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I boarded the train back to London on our last day in the UK and sped back to the city that made me feel a thousand different things. For the second time, we walked. We walked to the Houses of Parliament, walked to the London Eye, walked to King’s Cross Station to visit Platform 9 ¾. We stopped for the second time at Twinings on the Strand (established 1706!) and spent a small fortune on tea. This time around, I wasn’t anxious. London, after such a short and volatile romance, had us both at its mercy. I accepted it on its terms, not mine, and its generosity overflowed. I teared up again flying westward, leaving pieces of my heart behind. I had always ached to experience Britain. Now I had, and despite my anxieties of various kinds, I had fallen as deeply in love with it as I always thought I would.

Some people hate traveling. There are several I know in my immediate family alone who could gladly die happy never having left home again. And after lifetimes of hard work, why should they leave home to spend money elsewhere and be uncomfortable for a brief period of time? Travel isn’t easy. It’s hard on the bank account and hard on they body. If you’re like me, travel can spark anxiety and strangely agoraphobic episodes! The unknown and unfamiliar can be legitimately terrifying, even when there isn’t any real threat present. Being in unfamiliar places can be threat enough to a person prone to nerves at the best of times. But here’s the thing…

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Stepping far outside our comfort zones forces us to adapt and reveals parts of ourselves we might not know exist. I didn’t expect to react to London so negatively. After that first day, I didn’t expect to ever thaw towards it, either. But in a remarkably tiny space of time, I not only had all kinds of preconceived notions quashed, but was forced to reflect upon what those preconceived notions meant about me, about what makes me uncomfortable and why. I got to reframe my discomfort, and ultimately let it go when I realized that much of it was baseless and silly. And that was liberating and rewarding.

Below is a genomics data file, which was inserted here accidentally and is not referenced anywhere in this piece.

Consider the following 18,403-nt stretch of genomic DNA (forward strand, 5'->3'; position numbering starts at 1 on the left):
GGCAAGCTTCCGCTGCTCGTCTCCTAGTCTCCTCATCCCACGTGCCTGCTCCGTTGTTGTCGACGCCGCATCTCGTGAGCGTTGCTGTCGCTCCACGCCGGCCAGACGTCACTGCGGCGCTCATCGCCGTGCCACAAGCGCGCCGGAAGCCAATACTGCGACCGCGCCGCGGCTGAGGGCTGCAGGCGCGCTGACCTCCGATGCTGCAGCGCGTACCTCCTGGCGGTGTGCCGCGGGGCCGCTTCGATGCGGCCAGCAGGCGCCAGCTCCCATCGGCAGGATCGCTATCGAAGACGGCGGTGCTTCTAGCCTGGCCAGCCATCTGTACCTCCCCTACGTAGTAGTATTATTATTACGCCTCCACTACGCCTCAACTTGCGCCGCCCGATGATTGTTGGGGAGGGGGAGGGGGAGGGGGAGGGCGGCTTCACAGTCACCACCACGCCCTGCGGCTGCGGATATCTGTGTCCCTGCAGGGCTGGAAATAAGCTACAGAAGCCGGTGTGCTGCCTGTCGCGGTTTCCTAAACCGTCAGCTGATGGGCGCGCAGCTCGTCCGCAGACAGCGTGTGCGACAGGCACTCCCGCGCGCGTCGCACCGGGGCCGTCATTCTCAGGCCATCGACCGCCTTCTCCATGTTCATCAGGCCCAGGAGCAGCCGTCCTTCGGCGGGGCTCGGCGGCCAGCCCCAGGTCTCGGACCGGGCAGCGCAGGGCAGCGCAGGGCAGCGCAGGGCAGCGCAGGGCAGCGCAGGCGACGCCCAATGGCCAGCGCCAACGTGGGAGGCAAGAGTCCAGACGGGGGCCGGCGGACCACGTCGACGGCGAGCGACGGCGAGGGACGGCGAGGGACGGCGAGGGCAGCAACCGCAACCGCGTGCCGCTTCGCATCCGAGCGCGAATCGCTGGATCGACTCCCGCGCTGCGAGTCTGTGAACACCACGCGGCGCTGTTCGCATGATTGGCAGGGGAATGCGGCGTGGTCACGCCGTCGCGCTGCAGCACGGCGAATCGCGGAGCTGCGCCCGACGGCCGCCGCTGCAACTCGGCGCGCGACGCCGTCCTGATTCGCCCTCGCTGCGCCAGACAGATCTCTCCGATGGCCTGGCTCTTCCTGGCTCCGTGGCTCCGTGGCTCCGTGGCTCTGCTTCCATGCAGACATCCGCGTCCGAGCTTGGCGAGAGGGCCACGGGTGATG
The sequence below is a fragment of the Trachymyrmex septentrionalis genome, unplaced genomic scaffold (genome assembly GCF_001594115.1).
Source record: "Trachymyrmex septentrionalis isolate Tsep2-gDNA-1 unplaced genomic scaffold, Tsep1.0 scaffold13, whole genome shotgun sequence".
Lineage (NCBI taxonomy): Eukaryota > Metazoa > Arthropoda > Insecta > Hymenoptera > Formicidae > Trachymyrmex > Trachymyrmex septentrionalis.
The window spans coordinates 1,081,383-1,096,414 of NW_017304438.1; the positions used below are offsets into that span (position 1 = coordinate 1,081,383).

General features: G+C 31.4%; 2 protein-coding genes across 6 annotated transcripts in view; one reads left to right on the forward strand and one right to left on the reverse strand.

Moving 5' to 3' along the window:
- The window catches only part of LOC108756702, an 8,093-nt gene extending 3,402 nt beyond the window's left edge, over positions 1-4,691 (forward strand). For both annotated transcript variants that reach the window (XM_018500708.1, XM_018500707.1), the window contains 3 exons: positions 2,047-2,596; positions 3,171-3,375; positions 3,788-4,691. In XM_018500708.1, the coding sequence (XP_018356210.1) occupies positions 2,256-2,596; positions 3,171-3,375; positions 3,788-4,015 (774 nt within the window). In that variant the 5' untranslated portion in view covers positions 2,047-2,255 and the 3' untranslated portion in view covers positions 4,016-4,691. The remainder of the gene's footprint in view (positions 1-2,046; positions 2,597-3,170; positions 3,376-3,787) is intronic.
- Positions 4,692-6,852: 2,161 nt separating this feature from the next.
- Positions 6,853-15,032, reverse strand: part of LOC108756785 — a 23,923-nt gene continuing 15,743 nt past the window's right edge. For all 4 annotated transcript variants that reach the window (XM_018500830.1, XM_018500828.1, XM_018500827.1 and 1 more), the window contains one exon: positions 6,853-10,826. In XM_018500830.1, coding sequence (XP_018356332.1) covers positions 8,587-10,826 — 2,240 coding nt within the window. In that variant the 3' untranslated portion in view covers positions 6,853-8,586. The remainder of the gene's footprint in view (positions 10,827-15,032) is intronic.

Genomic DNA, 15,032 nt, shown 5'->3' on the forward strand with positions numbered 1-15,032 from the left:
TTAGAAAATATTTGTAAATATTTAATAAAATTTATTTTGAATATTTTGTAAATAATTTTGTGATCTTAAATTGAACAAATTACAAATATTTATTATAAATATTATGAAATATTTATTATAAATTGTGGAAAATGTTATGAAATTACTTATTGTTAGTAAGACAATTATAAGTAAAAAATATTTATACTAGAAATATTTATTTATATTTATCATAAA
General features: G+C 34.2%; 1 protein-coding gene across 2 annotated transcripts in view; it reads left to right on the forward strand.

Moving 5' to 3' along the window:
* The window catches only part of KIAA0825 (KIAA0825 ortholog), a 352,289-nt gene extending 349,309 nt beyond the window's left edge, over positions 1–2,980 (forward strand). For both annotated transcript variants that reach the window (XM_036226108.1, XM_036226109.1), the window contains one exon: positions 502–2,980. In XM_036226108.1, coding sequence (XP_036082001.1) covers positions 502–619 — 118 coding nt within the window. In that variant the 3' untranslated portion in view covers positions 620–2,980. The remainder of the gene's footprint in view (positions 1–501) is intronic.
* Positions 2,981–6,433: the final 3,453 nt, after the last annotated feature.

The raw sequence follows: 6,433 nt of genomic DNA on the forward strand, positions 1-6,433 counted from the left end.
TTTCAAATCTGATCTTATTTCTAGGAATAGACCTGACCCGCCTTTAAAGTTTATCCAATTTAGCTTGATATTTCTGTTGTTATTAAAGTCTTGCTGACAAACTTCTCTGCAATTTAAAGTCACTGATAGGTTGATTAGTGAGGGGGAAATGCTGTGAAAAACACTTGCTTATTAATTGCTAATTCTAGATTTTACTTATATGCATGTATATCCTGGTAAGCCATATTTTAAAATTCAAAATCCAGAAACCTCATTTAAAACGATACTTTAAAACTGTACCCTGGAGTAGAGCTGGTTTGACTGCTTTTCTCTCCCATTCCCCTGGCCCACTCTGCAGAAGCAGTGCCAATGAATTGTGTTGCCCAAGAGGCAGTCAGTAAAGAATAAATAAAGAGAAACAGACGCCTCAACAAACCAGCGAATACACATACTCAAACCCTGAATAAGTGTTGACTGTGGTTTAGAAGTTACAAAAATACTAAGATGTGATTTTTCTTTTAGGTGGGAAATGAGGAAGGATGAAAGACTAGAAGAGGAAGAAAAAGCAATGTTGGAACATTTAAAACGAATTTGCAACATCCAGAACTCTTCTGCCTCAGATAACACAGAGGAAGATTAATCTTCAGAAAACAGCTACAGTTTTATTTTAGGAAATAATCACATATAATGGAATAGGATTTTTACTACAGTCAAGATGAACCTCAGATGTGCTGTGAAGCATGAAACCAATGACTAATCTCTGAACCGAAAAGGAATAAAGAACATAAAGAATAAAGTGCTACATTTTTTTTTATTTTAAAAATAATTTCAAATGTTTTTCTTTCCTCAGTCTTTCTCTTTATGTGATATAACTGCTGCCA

The upshot is that I have absolutely zero qualms or anxieties about our forthcoming trip. London is far too old, far too big, and far too complex for me to ever fully “get” it, but I like to think that we are friends insofar as a person can befriend a place. I’m looking forward to introducing Sister to it, and to seeing Husband (London’s fast friend) reunite with a place he appreciated from the beginning. I’m excited to see parts of it I haven’t seen, taste things I haven’t tasted, and step once again outside of the familiar—the place where true adventure begins. We’ll reunite on its terms, not mine, and I’m looking forward to seeing where it takes me.

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Hello April!

Hello April!

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April, beautiful April! A month of true springtime. April showers might bring May flowers, but April really has its own fair share of flowers. The trees in my apartment complex are blossoming their hearts out, filling the air with their glorious fragrance.